Wednesday, November 9, 2011

A Big Storm Is Not Unusual

Photo: Alissa Pasinski
by Robert L. Gisel

 The AP is running a news feed that the monster storm in Alaska is unusual. This is dubious. Not at wind gusts up to 80 knots. Where I come from it is called Taku winds, and it happens pretty much every year in Juneau. It could be that the news reports are overblown.

 This one is "different", it is said. The forecast 7 foot higher water apparently hasn't occurred recently, but it is still 1/2 the 1974 storm, which was less than the record storm in 1913. Also, it comes earlier in the year before the ice has formed that would normally shelter the shore. It is likely to be an exceptionally high tide on some low land beach front not protected this time by the harbor ice.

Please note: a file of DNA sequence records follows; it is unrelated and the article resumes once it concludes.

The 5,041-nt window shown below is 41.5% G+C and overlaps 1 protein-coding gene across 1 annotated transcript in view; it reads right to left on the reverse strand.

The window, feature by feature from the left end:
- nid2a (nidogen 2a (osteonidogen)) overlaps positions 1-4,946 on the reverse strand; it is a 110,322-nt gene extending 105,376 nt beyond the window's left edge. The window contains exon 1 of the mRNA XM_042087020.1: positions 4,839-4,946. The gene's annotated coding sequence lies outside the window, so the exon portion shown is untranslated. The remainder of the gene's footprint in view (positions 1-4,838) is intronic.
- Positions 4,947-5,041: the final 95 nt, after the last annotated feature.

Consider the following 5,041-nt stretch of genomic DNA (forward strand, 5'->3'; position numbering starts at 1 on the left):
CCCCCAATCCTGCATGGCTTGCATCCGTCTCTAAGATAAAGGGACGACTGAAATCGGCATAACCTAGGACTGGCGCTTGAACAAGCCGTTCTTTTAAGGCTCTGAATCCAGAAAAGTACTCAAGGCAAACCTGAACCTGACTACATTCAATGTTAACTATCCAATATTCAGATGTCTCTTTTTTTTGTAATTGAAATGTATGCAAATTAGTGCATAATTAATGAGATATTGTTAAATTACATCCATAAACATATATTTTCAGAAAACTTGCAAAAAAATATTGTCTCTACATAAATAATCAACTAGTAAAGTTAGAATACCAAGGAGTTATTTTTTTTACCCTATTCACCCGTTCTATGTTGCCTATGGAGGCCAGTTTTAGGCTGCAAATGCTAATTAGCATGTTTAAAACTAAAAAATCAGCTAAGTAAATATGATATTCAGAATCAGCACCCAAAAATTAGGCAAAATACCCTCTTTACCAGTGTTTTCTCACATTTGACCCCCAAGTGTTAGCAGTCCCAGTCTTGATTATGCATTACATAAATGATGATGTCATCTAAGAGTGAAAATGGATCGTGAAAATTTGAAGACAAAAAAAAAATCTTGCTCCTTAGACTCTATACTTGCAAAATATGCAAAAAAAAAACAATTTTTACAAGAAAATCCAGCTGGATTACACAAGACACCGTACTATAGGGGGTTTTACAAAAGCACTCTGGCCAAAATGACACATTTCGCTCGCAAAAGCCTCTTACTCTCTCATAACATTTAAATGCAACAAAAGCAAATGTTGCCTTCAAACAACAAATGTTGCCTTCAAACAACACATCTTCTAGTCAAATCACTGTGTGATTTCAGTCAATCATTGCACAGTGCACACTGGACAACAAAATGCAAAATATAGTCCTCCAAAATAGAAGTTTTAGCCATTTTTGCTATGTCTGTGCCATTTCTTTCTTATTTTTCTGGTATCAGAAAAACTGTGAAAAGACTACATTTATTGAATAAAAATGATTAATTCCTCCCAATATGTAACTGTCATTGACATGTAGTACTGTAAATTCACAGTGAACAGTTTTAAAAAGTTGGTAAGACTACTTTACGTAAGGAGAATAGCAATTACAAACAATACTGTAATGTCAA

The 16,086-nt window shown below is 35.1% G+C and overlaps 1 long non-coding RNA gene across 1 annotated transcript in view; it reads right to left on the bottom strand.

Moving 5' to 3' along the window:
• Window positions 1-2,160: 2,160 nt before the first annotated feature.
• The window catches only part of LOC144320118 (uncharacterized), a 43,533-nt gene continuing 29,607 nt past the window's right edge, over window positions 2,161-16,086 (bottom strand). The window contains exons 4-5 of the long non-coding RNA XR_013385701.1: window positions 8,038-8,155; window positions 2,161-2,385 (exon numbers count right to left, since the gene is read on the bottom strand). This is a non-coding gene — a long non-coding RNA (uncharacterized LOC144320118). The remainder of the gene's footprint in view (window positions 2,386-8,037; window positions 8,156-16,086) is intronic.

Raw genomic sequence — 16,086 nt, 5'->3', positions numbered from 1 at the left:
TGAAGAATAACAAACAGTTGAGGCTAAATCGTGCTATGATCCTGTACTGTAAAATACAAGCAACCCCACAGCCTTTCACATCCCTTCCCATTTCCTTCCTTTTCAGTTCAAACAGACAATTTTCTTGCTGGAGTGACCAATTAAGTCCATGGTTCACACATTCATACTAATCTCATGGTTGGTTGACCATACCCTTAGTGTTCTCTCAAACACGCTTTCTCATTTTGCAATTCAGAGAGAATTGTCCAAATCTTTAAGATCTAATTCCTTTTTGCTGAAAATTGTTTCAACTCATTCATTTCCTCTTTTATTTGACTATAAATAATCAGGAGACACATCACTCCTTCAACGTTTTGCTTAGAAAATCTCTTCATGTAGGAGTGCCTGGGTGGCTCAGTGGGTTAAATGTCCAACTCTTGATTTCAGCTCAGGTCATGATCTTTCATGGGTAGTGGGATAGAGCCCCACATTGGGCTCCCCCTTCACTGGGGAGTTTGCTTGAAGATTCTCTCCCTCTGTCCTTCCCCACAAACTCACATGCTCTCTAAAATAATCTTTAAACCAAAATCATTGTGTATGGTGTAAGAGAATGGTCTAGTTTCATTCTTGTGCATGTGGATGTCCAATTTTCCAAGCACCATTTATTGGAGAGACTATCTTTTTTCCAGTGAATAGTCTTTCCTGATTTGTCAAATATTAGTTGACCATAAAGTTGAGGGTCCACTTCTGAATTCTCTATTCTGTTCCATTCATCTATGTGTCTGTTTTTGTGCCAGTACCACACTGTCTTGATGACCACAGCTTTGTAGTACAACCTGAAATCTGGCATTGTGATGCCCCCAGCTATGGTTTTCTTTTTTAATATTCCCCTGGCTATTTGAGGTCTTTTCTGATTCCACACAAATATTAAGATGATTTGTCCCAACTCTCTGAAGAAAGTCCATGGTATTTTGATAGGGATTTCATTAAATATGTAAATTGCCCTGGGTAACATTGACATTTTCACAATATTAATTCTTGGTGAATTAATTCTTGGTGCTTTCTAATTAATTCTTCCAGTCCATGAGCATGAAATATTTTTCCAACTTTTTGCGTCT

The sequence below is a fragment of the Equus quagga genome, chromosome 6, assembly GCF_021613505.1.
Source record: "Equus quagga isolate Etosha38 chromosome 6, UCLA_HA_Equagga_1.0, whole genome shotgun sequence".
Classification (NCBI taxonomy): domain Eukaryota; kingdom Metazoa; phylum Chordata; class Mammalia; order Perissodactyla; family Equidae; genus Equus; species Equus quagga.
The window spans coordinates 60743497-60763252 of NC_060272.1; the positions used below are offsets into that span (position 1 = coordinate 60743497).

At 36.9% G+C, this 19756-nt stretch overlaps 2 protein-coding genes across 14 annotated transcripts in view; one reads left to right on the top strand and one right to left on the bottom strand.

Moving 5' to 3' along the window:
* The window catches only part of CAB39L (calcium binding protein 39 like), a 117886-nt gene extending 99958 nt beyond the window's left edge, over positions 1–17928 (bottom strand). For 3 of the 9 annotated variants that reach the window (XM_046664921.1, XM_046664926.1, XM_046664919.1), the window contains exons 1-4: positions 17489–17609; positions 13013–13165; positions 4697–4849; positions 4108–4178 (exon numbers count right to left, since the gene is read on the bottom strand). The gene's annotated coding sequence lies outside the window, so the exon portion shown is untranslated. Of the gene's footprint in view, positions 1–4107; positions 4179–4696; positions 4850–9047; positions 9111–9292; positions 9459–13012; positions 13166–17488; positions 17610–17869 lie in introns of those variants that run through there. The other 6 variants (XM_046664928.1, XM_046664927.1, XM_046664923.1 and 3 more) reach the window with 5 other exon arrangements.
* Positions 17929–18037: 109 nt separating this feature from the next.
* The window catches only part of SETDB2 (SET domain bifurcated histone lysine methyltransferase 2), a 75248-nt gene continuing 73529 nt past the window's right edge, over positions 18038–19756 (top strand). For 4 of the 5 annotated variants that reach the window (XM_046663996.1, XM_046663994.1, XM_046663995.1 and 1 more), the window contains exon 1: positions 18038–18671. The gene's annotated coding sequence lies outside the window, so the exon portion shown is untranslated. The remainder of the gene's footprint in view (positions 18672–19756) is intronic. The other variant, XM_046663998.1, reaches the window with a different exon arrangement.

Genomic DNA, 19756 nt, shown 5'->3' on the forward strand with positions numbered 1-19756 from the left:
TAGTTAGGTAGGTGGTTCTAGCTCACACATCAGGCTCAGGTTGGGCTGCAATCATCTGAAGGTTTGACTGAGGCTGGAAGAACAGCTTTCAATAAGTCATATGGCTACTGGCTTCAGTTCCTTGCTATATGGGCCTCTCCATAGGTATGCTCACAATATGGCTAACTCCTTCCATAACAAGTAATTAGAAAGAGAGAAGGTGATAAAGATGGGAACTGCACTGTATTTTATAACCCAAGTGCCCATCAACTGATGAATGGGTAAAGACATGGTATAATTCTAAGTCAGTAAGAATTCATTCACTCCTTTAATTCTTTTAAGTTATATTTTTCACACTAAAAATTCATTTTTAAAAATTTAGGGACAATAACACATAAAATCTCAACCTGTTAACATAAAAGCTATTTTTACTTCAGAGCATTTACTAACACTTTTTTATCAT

"The last time forecasters saw something similar was in November 1974, when Nome also took the brunt of the storm. That surge measured more than 13 feet (4 meters), pushing beach driftwood above the level of the previous storm of its type in 1913."

 So things are moved up to the second story, the picture windows of the beach front Polar Cafe in Nome are boarded up, the people will live through a bit of storm, Alaskans are still Alaskans. The reporters who are in a whoo-haw about this should stay out of Alaska and forget any on-location reporting. The residents don't want to have to save the rear end of some Chechaquo who can't take a little weather.


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